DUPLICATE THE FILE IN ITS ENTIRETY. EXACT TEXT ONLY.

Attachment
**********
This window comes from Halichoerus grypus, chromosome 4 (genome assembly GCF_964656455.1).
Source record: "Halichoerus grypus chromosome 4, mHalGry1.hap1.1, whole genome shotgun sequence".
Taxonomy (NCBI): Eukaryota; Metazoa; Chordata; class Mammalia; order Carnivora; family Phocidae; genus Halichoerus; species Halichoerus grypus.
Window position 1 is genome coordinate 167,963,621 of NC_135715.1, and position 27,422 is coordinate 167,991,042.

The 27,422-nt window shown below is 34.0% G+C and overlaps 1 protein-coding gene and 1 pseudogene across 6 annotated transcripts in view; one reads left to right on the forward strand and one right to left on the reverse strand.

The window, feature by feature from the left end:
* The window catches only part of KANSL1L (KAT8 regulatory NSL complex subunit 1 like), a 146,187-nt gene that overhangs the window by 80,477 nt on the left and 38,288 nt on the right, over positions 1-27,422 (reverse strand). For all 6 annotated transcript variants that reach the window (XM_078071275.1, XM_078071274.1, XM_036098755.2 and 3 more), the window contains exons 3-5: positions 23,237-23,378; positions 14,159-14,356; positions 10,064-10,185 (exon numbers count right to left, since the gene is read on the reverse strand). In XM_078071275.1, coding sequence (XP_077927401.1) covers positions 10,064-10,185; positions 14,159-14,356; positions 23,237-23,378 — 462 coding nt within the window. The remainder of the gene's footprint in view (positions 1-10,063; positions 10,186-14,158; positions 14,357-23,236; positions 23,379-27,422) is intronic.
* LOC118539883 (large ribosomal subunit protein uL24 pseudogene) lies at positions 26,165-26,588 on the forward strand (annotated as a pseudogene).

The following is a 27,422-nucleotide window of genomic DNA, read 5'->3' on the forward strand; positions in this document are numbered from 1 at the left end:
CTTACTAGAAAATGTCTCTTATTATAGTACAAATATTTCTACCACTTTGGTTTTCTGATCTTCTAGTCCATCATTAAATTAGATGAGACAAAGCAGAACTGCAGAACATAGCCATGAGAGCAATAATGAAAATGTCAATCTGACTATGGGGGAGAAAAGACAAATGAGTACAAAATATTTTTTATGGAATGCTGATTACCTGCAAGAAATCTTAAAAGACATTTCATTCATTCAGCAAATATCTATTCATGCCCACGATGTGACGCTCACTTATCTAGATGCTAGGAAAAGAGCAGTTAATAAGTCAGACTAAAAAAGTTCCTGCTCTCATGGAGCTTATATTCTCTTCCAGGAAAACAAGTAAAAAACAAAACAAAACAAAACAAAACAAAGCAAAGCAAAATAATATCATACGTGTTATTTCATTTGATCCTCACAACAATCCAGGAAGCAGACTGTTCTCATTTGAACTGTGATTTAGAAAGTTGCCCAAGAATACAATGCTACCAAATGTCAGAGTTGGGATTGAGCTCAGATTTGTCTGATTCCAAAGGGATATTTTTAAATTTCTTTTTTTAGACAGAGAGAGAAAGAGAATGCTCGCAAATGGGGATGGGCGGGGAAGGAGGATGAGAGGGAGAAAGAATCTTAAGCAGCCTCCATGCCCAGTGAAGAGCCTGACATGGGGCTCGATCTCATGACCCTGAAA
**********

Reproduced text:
This window comes from Halichoerus grypus, chromosome 4 (genome assembly GCF_964656455.1).
Source record: "Halichoerus grypus chromosome 4, mHalGry1.hap1.1, whole genome shotgun sequence".
Taxonomy (NCBI): Eukaryota; Metazoa; Chordata; class Mammalia; order Carnivora; family Phocidae; genus Halichoerus; species Halichoerus grypus.
Window position 1 is genome coordinate 167,963,621 of NC_135715.1, and position 27,422 is coordinate 167,991,042.

The 27,422-nt window shown below is 34.0% G+C and overlaps 1 protein-coding gene and 1 pseudogene across 6 annotated transcripts in view; one reads left to right on the forward strand and one right to left on the reverse strand.

The window, feature by feature from the left end:
* The window catches only part of KANSL1L (KAT8 regulatory NSL complex subunit 1 like), a 146,187-nt gene that overhangs the window by 80,477 nt on the left and 38,288 nt on the right, over positions 1-27,422 (reverse strand). For all 6 annotated transcript variants that reach the window (XM_078071275.1, XM_078071274.1, XM_036098755.2 and 3 more), the window contains exons 3-5: positions 23,237-23,378; positions 14,159-14,356; positions 10,064-10,185 (exon numbers count right to left, since the gene is read on the reverse strand). In XM_078071275.1, coding sequence (XP_077927401.1) covers positions 10,064-10,185; positions 14,159-14,356; positions 23,237-23,378 — 462 coding nt within the window. The remainder of the gene's footprint in view (positions 1-10,063; positions 10,186-14,158; positions 14,357-23,236; positions 23,379-27,422) is intronic.
* LOC118539883 (large ribosomal subunit protein uL24 pseudogene) lies at positions 26,165-26,588 on the forward strand (annotated as a pseudogene).

The following is a 27,422-nucleotide window of genomic DNA, read 5'->3' on the forward strand; positions in this document are numbered from 1 at the left end:
CTTACTAGAAAATGTCTCTTATTATAGTACAAATATTTCTACCACTTTGGTTTTCTGATCTTCTAGTCCATCATTAAATTAGATGAGACAAAGCAGAACTGCAGAACATAGCCATGAGAGCAATAATGAAAATGTCAATCTGACTATGGGGGAGAAAAGACAAATGAGTACAAAATATTTTTTATGGAATGCTGATTACCTGCAAGAAATCTTAAAAGACATTTCATTCATTCAGCAAATATCTATTCATGCCCACGATGTGACGCTCACTTATCTAGATGCTAGGAAAAGAGCAGTTAATAAGTCAGACTAAAAAAGTTCCTGCTCTCATGGAGCTTATATTCTCTTCCAGGAAAACAAGTAAAAAACAAAACAAAACAAAACAAAACAAAGCAAAGCAAAATAATATCATACGTGTTATTTCATTTGATCCTCACAACAATCCAGGAAGCAGACTGTTCTCATTTGAACTGTGATTTAGAAAGTTGCCCAAGAATACAATGCTACCAAATGTCAGAGTTGGGATTGAGCTCAGATTTGTCTGATTCCAAAGGGATATTTTTAAATTTCTTTTTTTAGACAGAGAGAGAAAGAGAATGCTCGCAAATGGGGATGGGCGGGGAAGGAGGATGAGAGGGAGAAAGAATCTTAAGCAGCCTCCATGCCCAGTGAAGAGCCTGACATGGGGCTCGATCTCATGACCCTGAAA